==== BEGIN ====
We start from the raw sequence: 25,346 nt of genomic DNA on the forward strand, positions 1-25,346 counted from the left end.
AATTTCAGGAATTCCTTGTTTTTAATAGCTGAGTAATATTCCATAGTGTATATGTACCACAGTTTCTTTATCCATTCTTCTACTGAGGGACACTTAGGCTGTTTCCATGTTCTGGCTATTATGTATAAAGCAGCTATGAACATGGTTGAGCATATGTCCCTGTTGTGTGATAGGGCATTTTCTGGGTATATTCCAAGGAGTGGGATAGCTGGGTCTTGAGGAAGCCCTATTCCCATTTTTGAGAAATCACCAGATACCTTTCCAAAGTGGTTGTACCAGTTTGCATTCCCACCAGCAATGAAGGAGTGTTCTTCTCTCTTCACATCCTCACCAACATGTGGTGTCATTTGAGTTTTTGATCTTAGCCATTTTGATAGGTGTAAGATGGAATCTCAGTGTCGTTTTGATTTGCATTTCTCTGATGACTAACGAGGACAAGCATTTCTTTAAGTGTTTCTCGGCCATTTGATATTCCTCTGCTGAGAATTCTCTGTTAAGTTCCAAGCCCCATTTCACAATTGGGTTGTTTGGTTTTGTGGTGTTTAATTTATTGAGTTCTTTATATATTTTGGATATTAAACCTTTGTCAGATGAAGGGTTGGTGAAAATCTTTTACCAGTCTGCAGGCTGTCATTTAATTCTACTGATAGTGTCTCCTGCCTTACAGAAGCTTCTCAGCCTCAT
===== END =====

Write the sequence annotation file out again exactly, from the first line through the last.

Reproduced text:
We start from the raw sequence: 25,346 nt of genomic DNA on the forward strand, positions 1-25,346 counted from the left end.
AATTTCAGGAATTCCTTGTTTTTAATAGCTGAGTAATATTCCATAGTGTATATGTACCACAGTTTCTTTATCCATTCTTCTACTGAGGGACACTTAGGCTGTTTCCATGTTCTGGCTATTATGTATAAAGCAGCTATGAACATGGTTGAGCATATGTCCCTGTTGTGTGATAGGGCATTTTCTGGGTATATTCCAAGGAGTGGGATAGCTGGGTCTTGAGGAAGCCCTATTCCCATTTTTGAGAAATCACCAGATACCTTTCCAAAGTGGTTGTACCAGTTTGCATTCCCACCAGCAATGAAGGAGTGTTCTTCTCTCTTCACATCCTCACCAACATGTGGTGTCATTTGAGTTTTTGATCTTAGCCATTTTGATAGGTGTAAGATGGAATCTCAGTGTCGTTTTGATTTGCATTTCTCTGATGACTAACGAGGACAAGCATTTCTTTAAGTGTTTCTCGGCCATTTGATATTCCTCTGCTGAGAATTCTCTGTTAAGTTCCAAGCCCCATTTCACAATTGGGTTGTTTGGTTTTGTGGTGTTTAATTTATTGAGTTCTTTATATATTTTGGATATTAAACCTTTGTCAGATGAAGGGTTGGTGAAAATCTTTTACCAGTCTGCAGGCTGTCATTTAATTCTACTGATAGTGTCTCCTGCCTTACAGAAGCTTCTCAGCCTCAT